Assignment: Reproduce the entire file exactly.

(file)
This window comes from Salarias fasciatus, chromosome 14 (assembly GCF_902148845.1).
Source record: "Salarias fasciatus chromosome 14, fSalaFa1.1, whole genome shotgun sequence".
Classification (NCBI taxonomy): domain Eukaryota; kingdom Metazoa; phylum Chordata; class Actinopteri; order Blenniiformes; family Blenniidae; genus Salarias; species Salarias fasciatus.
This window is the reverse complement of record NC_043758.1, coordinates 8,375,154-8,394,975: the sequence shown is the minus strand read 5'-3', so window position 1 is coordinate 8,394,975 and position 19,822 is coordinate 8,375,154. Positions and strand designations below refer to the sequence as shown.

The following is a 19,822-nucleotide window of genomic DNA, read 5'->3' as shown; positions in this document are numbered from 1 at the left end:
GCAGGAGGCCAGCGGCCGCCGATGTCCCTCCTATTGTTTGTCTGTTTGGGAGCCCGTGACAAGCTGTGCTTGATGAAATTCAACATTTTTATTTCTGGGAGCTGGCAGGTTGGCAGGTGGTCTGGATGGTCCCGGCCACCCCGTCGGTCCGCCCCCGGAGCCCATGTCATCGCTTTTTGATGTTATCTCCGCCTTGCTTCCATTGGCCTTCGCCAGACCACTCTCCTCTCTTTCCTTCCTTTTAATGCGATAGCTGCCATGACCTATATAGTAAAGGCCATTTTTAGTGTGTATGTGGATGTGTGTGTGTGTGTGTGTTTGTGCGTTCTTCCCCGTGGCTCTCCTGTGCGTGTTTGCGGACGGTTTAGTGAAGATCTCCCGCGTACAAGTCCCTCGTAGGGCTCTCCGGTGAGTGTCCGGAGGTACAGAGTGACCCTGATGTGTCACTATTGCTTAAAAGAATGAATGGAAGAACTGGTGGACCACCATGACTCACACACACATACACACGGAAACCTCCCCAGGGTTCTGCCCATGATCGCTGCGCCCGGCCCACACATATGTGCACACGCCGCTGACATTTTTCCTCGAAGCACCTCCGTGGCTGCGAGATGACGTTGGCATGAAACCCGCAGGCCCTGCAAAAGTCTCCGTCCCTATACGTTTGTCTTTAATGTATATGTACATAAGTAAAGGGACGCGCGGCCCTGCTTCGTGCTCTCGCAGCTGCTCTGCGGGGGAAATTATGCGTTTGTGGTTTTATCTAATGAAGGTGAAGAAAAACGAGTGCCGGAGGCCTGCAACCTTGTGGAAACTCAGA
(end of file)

This window comes from Salarias fasciatus, chromosome 14 (assembly GCF_902148845.1).
Source record: "Salarias fasciatus chromosome 14, fSalaFa1.1, whole genome shotgun sequence".
Classification (NCBI taxonomy): domain Eukaryota; kingdom Metazoa; phylum Chordata; class Actinopteri; order Blenniiformes; family Blenniidae; genus Salarias; species Salarias fasciatus.
This window is the reverse complement of record NC_043758.1, coordinates 8,375,154-8,394,975: the sequence shown is the minus strand read 5'-3', so window position 1 is coordinate 8,394,975 and position 19,822 is coordinate 8,375,154. Positions and strand designations below refer to the sequence as shown.

The following is a 19,822-nucleotide window of genomic DNA, read 5'->3' as shown; positions in this document are numbered from 1 at the left end:
GCAGGAGGCCAGCGGCCGCCGATGTCCCTCCTATTGTTTGTCTGTTTGGGAGCCCGTGACAAGCTGTGCTTGATGAAATTCAACATTTTTATTTCTGGGAGCTGGCAGGTTGGCAGGTGGTCTGGATGGTCCCGGCCACCCCGTCGGTCCGCCCCCGGAGCCCATGTCATCGCTTTTTGATGTTATCTCCGCCTTGCTTCCATTGGCCTTCGCCAGACCACTCTCCTCTCTTTCCTTCCTTTTAATGCGATAGCTGCCATGACCTATATAGTAAAGGCCATTTTTAGTGTGTATGTGGATGTGTGTGTGTGTGTGTGTTTGTGCGTTCTTCCCCGTGGCTCTCCTGTGCGTGTTTGCGGACGGTTTAGTGAAGATCTCCCGCGTACAAGTCCCTCGTAGGGCTCTCCGGTGAGTGTCCGGAGGTACAGAGTGACCCTGATGTGTCACTATTGCTTAAAAGAATGAATGGAAGAACTGGTGGACCACCATGACTCACACACACATACACACGGAAACCTCCCCAGGGTTCTGCCCATGATCGCTGCGCCCGGCCCACACATATGTGCACACGCCGCTGACATTTTTCCTCGAAGCACCTCCGTGGCTGCGAGATGACGTTGGCATGAAACCCGCAGGCCCTGCAAAAGTCTCCGTCCCTATACGTTTGTCTTTAATGTATATGTACATAAGTAAAGGGACGCGCGGCCCTGCTTCGTGCTCTCGCAGCTGCTCTGCGGGGGAAATTATGCGTTTGTGGTTTTATCTAATGAAGGTGAAGAAAAACGAGTGCCGGAGGCCTGCAACCTTGTGGAAACTCAGA